Index of /data_release

Icon  Name                    Last modified      Size  Description
[DIR] Parent Directory - [TXT] CITATION 12-Jul-2014 08:44 844 [TXT] COPYING.txt 12-Jul-2014 08:44 386 [DIR] ds14_a/ 03-Jul-2014 15:52 - 8000 Mpc/h, 10240^3 particles [DIR] ds14_g_100_2048/ 03-Jul-2014 15:52 - 100 Mpc/h, 2048^3 particles [DIR] ds14_g_1600_4096/ 03-Jul-2014 15:52 - 1600 Mpc/h, 4096^3 particles [DIR] ds14_g_200_2048/ 03-Jul-2014 15:52 - 200 Mpc/h, 2048^3 particles [DIR] ds14_g_800_4096/ 03-Jul-2014 15:52 - 800 Mpc/h, 4096^3 particles [DIR] halos/ 03-Jul-2014 15:52 - [DIR] light_cone/ 03-Jul-2014 15:52 - [DIR] mass_function/ 03-Jul-2014 15:52 - [DIR] power_spectrum/ 03-Jul-2014 15:52 -

A Brief Tour of the Dark Sky Simulations Early Data Release

This material is intended to be useful to a wide audience, so it starts at a very basic level. It ends at a very advanced level. Skip ahead if you need to, or slow down and review the supplemental material.

Get the Release Metadata

First, you need to get the package with the basic data release. You can use your web browser download feature to get a .zip or .tar.gz file. They can be found at Or, if you prefer the command line,


The file you retrieve will be named something like darkskysims-data_release-dba678c57371.tar.gz and is currently about 4 Mbytes in size. You should unpack it.

tar xzf darkskysims-data_release-dba678c57371.tar.gz
cd darkskysims-data_release-dba678c57371/ds14_a

If you are familiar with the mercurial version control system, and it is installed on your system, you can replace the steps above with

hg clone
cd data_release/ds14_a

Using mercurial has additional advantages, since it can tell you if any of the files have been changed or corrupted. Read more about mercurial at

Data Exploration

Let's look at some metadata,

head ds14_a_1.0000.head

should produce the following output on a Unix-like operating system If you don't have UNIX, use whatever tool is available to view an ASCII file.

# SDF 1.0
int header_len =  2528;
parameter byteorder = 0x78563412;
int version = 2;
int version_2HOT = 2;
int units_2HOT = 2;
int64_t npart = 1073741824000;
float particle_mass = 5.6749434;
int iter = 543;
int do_periodic = 1;

This is an SDF header. Our raw data is distributed in the SDF format. The data_release directory just contains the initial part (.head) of this large file. Otherwise, you would need to wait to download the 34 Terabytes in the ds14_a_1.0000 file You can read more about SDF at If you browse further down in the file (perhaps using the more or less command) you will see,

double Omega0_m = 0.295037918703847;
double Omega0_lambda = 0.7048737821671822;
double Omega0_b = 0.04676431995034128;
double h_100 = 0.6880620000000001;
char length_unit[] = "kpc";
char mass_unit[] = "1e10 Msun";
char time_unit[] = "Gyr";
char velocity_unit[] = "kpc/Gyr";
char compiled_version_nln[] = "2HOT_nln-1.1.0-17-gbb2d669";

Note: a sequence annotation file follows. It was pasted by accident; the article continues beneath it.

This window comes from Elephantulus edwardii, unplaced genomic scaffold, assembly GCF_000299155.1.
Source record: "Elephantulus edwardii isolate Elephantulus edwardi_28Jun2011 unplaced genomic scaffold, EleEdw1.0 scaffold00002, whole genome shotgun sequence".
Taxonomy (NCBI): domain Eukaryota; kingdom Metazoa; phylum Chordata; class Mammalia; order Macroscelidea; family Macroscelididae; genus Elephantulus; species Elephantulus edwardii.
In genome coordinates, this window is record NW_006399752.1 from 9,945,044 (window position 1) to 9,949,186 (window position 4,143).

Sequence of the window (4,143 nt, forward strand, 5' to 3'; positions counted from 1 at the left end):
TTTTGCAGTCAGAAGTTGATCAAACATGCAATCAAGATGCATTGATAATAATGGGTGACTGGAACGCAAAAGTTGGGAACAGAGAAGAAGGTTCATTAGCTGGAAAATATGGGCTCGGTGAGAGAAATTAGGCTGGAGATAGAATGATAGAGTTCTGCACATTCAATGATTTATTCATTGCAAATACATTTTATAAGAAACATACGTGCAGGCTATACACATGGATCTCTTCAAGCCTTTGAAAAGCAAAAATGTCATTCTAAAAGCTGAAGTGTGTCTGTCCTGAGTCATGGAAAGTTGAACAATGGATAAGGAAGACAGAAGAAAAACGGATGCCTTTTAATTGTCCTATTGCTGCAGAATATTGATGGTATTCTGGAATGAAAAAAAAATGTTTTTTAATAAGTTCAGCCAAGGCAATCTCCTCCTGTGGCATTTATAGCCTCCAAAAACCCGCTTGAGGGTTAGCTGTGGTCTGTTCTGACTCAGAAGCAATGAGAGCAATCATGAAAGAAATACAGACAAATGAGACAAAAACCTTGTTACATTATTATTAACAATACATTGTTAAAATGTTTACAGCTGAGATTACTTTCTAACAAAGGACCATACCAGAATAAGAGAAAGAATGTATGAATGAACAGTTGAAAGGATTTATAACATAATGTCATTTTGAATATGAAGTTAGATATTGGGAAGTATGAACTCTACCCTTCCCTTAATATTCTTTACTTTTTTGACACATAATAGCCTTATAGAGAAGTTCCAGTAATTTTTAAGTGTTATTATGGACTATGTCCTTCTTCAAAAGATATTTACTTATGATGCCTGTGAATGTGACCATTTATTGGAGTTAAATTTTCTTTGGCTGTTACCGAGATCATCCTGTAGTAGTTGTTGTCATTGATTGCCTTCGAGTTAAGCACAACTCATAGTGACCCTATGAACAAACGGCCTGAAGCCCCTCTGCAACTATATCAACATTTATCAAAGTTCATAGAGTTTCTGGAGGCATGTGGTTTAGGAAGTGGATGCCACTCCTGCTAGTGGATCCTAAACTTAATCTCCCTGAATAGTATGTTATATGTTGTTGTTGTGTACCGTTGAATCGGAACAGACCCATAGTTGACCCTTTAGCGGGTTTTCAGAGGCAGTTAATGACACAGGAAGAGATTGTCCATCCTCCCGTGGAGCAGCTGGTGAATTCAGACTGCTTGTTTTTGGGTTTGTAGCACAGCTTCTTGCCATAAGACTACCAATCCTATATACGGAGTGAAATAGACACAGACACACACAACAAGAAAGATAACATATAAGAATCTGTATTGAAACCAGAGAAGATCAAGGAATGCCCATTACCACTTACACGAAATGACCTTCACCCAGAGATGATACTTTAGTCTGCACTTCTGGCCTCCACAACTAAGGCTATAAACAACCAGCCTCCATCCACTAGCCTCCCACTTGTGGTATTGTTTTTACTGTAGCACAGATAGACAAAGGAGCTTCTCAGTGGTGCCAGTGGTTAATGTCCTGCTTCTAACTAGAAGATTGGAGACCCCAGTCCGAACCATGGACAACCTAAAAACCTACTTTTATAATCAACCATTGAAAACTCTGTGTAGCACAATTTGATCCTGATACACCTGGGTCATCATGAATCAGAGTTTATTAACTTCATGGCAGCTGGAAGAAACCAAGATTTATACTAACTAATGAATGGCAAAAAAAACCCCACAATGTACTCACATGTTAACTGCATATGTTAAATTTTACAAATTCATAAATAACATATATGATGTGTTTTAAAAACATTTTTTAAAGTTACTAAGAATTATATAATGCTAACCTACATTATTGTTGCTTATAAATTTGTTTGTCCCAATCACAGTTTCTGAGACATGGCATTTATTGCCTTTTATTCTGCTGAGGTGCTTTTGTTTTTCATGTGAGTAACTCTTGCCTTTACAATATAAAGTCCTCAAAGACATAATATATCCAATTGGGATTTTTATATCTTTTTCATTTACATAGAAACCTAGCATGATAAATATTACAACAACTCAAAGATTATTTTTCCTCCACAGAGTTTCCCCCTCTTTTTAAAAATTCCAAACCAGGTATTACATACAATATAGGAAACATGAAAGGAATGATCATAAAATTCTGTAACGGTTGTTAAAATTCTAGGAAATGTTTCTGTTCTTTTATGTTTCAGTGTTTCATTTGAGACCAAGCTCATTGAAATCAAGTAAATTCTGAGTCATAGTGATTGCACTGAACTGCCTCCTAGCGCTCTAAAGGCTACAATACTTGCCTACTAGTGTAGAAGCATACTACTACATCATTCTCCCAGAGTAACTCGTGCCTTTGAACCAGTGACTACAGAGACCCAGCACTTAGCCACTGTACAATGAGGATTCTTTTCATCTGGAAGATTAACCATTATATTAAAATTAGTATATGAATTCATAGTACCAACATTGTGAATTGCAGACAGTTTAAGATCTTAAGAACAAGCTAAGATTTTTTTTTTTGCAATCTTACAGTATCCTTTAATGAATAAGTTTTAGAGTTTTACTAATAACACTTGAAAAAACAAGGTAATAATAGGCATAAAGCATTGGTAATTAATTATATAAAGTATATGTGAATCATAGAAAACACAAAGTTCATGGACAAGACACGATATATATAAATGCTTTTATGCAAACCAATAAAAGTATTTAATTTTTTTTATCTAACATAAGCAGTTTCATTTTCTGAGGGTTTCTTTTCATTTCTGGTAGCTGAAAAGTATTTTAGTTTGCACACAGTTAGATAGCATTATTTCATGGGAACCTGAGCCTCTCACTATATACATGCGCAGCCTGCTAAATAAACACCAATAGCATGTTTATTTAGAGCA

char compiled_date_nln[] = "Apr 19 2014";
char compiled_time_nln[] = "06:34:59";

That is the metadata in the SDF file which describes the cosmological parameters used, the physical units, and information describing the exact version of the code. A bit further down is the first structure declaration,

struct {
    unsigned int sha1_len;
    unsigned char sha1[20];

This structure describes the layout in the data file of the sha1 checksums. There are 65536 of them, each with the length of data that was checksummed and the sha1 checksum value. This allows one to verify the integrity of each segment of the 34 Terabyte file independently. Since the sha1 values are contained in the .head file in the data_release, their integrity can be verified with the checksum contained within the mercurial repository. A change to any one of the 272 trillion bits in the data file can thereby be detected.

The main purpose of the SDF header is found in the last structure definition,

struct {
    float x, y, z;              /* position of body */
    float vx, vy, vz;           /* velocity of body */
    int64_t ident;              /* unique identifier */

This tells us how to read the positions, velocities and identity of the particles. There are 1073741824000 of them. Where are they? We tell you in the .url file.

cat ds14_a_1.0000.url

The full 34 TB data file is on a machine at Stanford University (feel free to explore the server at You could download it like any of the millions of other files on the Internet, but we have better ways.

SDF-enabled Exploration

If you like C and the command line, the SDF library is a good choice. Check out the development version from our repository and compile it. It will help for the next step if you have libcurl installed first.

cd ..
git clone SDF
cd SDF

This will build an executable called SDFcvt. It can be used to browse SDF files. cp SDFcvt /usr/local/bin or elsewhere in your path if you like. Change back to the ds14_a subdirectory of the data_release, and try it out.

cd ../ds14_a
../SDF/SDFcvt ds14_a_1.0000.head Omega0_m Omega0_lambda Omega0_b h_100